This is a bit more complicated. First, you buy euros with your $100. Second, you deposit these euros in a European bank and earn interest. Third, at the end of the year, you withdraw your euros from the bank and sell them for dollars. For example, suppose that the current dollar price of euros is $1.25 and the interest rate paid on deposits in Europe is 5 percent. Suppose you also expect that the price of a dollar in euros will be EUR 0.70 in a year’s time. With the second investment strategy,
You take your $100 and buy EUR 80. You put these EUR 80 in the European bank for a year, giving you EUR 84 at the end of
the year. You take these EUR 84 and use them to purchase $120.
The second strategy therefore earns you more than the first strategy. It would be better to invest in Europe compared to the United States. Moreover, a slight variation on this strategy seems like it is a money machine. Consider the following.
Borrow $100 from a US bank for one year. Take the $100 and use it to buy euros. Deposit the euros in a European bank. Wait for a year. Withdraw the deposit and interest and use it to buy dollars. Repay the dollar loan plus interest.
Using the same interest rates and exchange rates as previously, this transaction works as follows: you borrow $100, obtain $120 at the end of the year, pay back $110 to the bank, and end up with $10 profit. To evaluate this arbitrage possibility, you need to know (1) the current dollar price of euros, (2) the annual return on deposits in Europe, and (3) the price of a dollar in euros a year from now. Look carefully at the language we used. You need to know “the euro price of dollars a year from now.” But when we went through the example, we said “you expect that the price of dollar in euros will be EUR 0.70 in a year’s time.” As with the term structure of interest rates, there is some risk involved here. You cannot know the future exchange rate with certainty. This strategy entails a gamble about the future exchange rate. Still, if everyone has the same guess about the future exchange rate as you do, then such a situation could not last. Everyone would pursue the same strategy: borrow in the United States, buy euros, invest in Europe, and convert back in a year’s time. What would happen?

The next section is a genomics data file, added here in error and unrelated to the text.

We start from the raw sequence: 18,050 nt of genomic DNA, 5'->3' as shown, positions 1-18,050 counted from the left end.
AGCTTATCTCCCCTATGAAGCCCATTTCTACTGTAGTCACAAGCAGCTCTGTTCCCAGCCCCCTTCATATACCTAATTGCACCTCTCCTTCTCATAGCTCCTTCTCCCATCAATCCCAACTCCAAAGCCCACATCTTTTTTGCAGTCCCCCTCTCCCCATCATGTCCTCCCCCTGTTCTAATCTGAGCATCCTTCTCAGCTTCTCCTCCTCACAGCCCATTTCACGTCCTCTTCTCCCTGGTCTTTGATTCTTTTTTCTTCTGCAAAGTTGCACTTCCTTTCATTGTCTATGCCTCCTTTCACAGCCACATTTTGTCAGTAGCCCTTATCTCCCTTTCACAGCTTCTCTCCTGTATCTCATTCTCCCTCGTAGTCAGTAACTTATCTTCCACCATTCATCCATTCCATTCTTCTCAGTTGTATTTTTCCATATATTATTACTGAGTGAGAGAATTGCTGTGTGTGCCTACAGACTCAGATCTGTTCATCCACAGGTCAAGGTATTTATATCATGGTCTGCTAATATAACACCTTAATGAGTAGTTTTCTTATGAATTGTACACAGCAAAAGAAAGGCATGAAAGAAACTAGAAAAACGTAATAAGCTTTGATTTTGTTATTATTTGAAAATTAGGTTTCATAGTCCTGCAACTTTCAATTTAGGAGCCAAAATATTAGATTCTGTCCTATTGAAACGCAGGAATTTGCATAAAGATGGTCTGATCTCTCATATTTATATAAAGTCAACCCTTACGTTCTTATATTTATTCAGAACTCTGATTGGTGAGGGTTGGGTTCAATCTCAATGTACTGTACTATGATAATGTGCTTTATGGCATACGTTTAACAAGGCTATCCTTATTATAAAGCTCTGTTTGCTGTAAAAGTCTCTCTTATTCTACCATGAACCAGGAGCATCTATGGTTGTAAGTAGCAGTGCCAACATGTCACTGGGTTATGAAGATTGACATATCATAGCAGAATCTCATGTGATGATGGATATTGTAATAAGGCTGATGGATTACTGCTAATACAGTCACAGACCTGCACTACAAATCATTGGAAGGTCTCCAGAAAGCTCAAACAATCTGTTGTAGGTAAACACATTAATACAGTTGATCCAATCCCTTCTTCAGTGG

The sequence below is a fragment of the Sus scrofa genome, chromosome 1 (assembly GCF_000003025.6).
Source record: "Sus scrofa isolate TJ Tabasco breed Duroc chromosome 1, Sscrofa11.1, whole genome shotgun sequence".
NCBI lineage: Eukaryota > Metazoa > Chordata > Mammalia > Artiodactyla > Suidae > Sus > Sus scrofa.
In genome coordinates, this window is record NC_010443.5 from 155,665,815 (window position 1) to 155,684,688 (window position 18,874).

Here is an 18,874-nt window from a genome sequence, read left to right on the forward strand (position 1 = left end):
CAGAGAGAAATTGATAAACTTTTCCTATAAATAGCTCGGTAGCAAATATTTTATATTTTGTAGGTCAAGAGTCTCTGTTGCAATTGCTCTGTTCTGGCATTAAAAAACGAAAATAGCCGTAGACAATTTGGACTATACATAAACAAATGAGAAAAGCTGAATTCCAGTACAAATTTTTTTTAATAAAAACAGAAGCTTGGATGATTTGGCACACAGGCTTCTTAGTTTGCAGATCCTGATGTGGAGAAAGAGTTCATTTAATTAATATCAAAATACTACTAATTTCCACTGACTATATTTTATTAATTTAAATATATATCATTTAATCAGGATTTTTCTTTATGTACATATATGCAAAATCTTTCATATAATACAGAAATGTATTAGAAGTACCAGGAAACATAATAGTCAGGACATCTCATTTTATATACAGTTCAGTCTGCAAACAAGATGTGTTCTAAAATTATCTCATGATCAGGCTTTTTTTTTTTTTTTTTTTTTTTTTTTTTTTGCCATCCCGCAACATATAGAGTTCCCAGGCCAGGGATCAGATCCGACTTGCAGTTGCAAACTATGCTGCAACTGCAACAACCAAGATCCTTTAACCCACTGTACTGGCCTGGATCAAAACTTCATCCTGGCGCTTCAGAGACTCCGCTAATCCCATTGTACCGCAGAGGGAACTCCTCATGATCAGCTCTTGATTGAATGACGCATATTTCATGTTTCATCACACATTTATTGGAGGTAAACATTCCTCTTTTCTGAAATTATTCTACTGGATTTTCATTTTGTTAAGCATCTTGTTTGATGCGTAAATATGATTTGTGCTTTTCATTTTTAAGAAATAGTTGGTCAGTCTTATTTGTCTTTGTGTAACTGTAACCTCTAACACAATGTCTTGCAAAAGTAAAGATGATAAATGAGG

The demand for credit would increase interest rates in the United States. The demand for euros would increase the dollar price of euros. The extra supply of savings in Europe would drive down the interest rate in Europe. Investors might anticipate the extra demand for dollars in a year’s time and expect the euro price of dollars to increase. These forces would all tend to eliminate the profit opportunity.